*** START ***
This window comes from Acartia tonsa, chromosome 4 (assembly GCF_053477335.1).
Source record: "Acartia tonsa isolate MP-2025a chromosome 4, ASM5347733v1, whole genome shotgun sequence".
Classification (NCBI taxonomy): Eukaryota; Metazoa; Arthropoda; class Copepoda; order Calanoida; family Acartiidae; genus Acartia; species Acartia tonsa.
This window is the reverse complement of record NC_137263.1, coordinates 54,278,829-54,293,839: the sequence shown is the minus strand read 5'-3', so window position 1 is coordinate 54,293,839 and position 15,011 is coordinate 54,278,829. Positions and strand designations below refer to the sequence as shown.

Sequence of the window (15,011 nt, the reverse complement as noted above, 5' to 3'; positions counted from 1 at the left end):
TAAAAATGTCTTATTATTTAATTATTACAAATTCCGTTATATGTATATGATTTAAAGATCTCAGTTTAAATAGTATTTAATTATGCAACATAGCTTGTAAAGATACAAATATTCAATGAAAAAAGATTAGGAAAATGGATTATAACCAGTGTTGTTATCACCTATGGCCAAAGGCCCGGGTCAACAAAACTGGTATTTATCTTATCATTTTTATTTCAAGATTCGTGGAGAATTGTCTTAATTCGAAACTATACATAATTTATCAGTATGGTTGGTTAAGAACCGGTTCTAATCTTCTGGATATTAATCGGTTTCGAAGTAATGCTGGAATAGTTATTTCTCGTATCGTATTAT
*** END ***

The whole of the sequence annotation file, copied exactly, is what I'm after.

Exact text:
This window comes from Acartia tonsa, chromosome 4 (assembly GCF_053477335.1).
Source record: "Acartia tonsa isolate MP-2025a chromosome 4, ASM5347733v1, whole genome shotgun sequence".
Classification (NCBI taxonomy): Eukaryota; Metazoa; Arthropoda; class Copepoda; order Calanoida; family Acartiidae; genus Acartia; species Acartia tonsa.
This window is the reverse complement of record NC_137263.1, coordinates 54,278,829-54,293,839: the sequence shown is the minus strand read 5'-3', so window position 1 is coordinate 54,293,839 and position 15,011 is coordinate 54,278,829. Positions and strand designations below refer to the sequence as shown.

Sequence of the window (15,011 nt, the reverse complement as noted above, 5' to 3'; positions counted from 1 at the left end):
TAAAAATGTCTTATTATTTAATTATTACAAATTCCGTTATATGTATATGATTTAAAGATCTCAGTTTAAATAGTATTTAATTATGCAACATAGCTTGTAAAGATACAAATATTCAATGAAAAAAGATTAGGAAAATGGATTATAACCAGTGTTGTTATCACCTATGGCCAAAGGCCCGGGTCAACAAAACTGGTATTTATCTTATCATTTTTATTTCAAGATTCGTGGAGAATTGTCTTAATTCGAAACTATACATAATTTATCAGTATGGTTGGTTAAGAACCGGTTCTAATCTTCTGGATATTAATCGGTTTCGAAGTAATGCTGGAATAGTTATTTCTCGTATCGTATTAT